Day 3 was really packed. Here's a quick summary before I jump in:
- I started my day by writing down my reflections on day 2 (yesterday's post).
- Pairing session on a 2048 implementation in python.
- Heard from a bunch of folks about their plans/advice at RC.
- Responded to a creative coding prompt in p5js as part of a group.
- Paired some more on a neat Pokémon image downloader in async rust.
- Had a coffee chat with an RC alum to talk about some of our experience in the programming language sphere.
- Had a really interesting discussion about reusing some open source C++ code to create an LSP implementation in Rust by bridging the gap with cxx.
- Dove into some of the cxx documentation.
- Watched the first half of Jon Gjengset's The What and How of Futures and async/await in Rust video.
The rest of this post will be some of my thoughts during day 3.
Reflecting in the morning
I think I like this routine of beginning each day by reflecting on the previous day. So I'm doing it again today!
I haven't done a great job of writing down these kinds of reflections professionally. I don't really know why that is. Maybe it's because I'm not all that comfortable being vulnerable at my place of work? Regardless, I'd like to care a lot less about others' perception of me and my work and focus more on creating things that I'm proud of or excited about. So far writing down some of my thoughts has really helped clarify how I'm feeling.
This morning pairing session was great. The dialogue felt pretty good and there was a nice exchange of thoughts back and forth while producing a good amount of code. We made a solid amount of progress in a little over an hour and had a mostly functional version of 2048 playable in the terminal. We planned another pairing session around wiring up a simple AI to see how well it might perform.
I'd love to work on a more in-depth writeup about this at some point in the future.
I really gravitate toward LeetCode-style problems. In some sense, I find it really satisfying to come up with an efficient solution to a problem. But on the other hand, I don't know that spending time on LeetCode is "working at the edge of my abilities" (one of the self directives at RC). I've spent a lot of time working on competitive coding prompts like Advent of Code, Codeforces and LeetCode. I'm not the best that I could be -- I certainly don't crank out LC hards -- but it's comfortable for me.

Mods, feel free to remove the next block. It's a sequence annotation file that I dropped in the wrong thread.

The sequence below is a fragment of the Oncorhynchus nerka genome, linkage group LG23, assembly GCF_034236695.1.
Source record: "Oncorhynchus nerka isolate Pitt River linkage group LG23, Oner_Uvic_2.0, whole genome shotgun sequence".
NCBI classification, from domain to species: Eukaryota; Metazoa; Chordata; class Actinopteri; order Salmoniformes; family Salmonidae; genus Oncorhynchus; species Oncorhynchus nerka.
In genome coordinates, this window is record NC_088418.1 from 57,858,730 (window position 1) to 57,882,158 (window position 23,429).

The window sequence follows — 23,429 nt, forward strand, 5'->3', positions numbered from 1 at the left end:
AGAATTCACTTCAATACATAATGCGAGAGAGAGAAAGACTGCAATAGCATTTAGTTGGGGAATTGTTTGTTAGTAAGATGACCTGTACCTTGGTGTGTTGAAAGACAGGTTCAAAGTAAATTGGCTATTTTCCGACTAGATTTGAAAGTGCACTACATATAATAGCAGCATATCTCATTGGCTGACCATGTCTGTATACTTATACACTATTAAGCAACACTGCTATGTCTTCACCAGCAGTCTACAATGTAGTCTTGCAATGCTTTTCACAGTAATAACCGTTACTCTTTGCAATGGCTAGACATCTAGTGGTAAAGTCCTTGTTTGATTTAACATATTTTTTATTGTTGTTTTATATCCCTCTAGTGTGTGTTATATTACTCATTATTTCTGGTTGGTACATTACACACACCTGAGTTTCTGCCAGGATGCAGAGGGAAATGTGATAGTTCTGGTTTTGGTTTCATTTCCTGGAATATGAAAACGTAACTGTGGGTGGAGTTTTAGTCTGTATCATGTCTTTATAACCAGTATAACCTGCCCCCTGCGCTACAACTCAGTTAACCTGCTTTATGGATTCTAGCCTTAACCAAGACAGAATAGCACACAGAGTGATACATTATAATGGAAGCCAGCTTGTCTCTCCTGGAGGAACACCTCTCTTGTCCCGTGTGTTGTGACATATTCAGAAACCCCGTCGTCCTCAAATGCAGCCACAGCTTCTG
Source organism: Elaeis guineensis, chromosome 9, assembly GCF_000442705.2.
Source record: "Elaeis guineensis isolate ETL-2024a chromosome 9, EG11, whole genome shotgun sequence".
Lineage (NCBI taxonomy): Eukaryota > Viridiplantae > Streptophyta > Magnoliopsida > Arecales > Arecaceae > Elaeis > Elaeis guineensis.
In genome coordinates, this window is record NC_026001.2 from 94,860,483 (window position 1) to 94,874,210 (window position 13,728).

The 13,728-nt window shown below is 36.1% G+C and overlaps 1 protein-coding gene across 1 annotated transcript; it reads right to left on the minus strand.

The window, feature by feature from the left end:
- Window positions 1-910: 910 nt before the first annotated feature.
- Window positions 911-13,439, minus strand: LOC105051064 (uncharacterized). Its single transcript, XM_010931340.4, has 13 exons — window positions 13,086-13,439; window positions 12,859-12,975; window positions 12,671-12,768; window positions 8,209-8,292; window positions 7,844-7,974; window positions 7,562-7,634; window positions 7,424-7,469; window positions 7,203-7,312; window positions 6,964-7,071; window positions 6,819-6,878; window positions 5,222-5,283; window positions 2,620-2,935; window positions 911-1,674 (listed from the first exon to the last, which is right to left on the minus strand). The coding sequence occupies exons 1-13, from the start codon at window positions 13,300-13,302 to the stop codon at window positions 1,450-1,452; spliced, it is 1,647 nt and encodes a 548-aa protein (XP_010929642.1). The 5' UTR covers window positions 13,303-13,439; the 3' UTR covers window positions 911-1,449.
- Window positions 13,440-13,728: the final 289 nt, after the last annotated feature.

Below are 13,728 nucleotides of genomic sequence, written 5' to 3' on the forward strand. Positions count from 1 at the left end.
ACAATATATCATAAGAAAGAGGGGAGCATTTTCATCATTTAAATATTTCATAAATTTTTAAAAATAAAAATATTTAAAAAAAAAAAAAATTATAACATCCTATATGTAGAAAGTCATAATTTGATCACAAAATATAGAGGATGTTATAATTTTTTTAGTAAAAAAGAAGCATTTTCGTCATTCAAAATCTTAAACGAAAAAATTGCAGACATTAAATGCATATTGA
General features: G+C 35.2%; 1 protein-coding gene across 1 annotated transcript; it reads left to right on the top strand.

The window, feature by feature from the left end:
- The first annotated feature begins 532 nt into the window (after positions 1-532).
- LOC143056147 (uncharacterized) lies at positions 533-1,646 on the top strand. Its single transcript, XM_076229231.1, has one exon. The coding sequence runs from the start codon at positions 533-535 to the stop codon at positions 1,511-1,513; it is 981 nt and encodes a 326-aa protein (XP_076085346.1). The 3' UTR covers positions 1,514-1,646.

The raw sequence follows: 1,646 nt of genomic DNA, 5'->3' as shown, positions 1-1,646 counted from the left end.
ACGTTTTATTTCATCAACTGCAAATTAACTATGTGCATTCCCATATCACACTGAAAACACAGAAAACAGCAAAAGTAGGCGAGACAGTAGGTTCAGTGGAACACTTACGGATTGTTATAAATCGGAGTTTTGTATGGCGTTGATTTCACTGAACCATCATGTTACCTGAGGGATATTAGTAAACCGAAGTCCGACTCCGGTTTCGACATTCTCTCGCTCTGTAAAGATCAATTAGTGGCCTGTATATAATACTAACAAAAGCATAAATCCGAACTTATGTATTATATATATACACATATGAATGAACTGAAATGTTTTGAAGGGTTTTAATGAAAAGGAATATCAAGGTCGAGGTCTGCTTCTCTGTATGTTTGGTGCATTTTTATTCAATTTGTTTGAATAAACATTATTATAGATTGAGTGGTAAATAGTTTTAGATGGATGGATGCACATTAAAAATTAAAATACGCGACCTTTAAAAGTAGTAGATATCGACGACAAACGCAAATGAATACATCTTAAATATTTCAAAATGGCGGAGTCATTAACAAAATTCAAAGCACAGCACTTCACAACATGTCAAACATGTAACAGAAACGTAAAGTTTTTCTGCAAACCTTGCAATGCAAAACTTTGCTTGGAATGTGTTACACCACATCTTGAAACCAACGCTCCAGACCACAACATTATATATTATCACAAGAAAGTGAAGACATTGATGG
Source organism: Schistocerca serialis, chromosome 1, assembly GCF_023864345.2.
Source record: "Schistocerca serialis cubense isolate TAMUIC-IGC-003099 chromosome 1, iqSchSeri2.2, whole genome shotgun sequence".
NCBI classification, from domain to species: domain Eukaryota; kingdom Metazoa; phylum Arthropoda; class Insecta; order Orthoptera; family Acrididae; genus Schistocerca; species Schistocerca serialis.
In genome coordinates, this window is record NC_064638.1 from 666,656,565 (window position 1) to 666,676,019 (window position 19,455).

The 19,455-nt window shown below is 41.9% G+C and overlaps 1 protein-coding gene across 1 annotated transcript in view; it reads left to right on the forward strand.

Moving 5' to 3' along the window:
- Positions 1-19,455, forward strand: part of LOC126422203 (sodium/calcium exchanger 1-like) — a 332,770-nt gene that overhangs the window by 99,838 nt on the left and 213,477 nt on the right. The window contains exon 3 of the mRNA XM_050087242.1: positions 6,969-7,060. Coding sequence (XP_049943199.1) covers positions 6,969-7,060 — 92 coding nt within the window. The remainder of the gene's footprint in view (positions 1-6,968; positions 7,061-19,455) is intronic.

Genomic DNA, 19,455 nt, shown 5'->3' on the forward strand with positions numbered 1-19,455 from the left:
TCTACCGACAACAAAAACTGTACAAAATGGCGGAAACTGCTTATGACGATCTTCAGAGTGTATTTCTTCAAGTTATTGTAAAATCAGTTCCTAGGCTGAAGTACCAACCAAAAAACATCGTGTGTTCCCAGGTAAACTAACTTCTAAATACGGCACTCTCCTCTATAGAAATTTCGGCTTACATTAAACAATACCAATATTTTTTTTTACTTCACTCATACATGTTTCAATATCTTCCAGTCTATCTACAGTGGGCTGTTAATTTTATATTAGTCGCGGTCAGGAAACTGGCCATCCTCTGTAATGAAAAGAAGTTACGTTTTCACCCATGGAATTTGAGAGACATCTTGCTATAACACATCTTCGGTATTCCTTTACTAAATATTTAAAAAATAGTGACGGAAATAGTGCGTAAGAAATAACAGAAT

I'll probably try to fight the temptation to spend a lot of time on this style of programming throughout the rest of my batch.
I had a lot of fun navigating on a creative coding prompt. We built an interactive scene where an emoji person was trying to decide on which outfit to wear. It was a great reminder that programming doesn't have to be serious. I think these sessions will be especially good as a foil for solving really complex technical challenges. I've historically leaned on playing trumpet for this kind of release. But when I really want to focus on growing as a programmer for a few months, creative coding sessions with a group of folks seems pretty great.
I mentioned in an earlier post that I struggle with some of the improvisational skills that are sometimes called upon for activities like this. The group setting felt pretty nice and it was a lot of fun to think about ways to structure the scene we built.
Rust seems to be everywhere. There are a bunch of folks in my batch that seem really interested in learning Rust which is really exciting.
For a low-level language, Rust has a really compelling feedback loop. Top-notch developer tooling (at least compared with clangd), built-in testing functionality and a package management ecosystem that makes it easy to focus on the problem you want to solve instead of how to repackage an open source library as a Bazel library instead of using CMake (I'm not salty at all...).
And the community is fantastic. There are so many resources for learning and most of them are fairly up-to-date. I think C++ is simply too large of a language for most resources to be broadly applicable. Recently, I have enjoyed Klaus Iglberger's CppCon talks on YouTube; and I'm curious about his recently published book C++ Software Design. But it gets really frustrating to see recommendations for pasting over decades-old language design mistakes by adding yet another keyword or annotation to your method declaration. Rust corrects a lot of these mistakes and incorporates better mechanisms for encoding invariants in programs. In many ways, Rust is now one of the most accessible languages with explicit memory management: you get best-practices by default instead of opting into them with a keyword.
I'm sure I'll write a lot more about Rust in the coming weeks so I'll leave it at that, for now.
I've been spending a lot of time in group activities this week. I think I'm developing a stronger sense for how I want to spend my time during the rest of my batch. I definitely want to continue with these daily reflections. Thanks again for reading!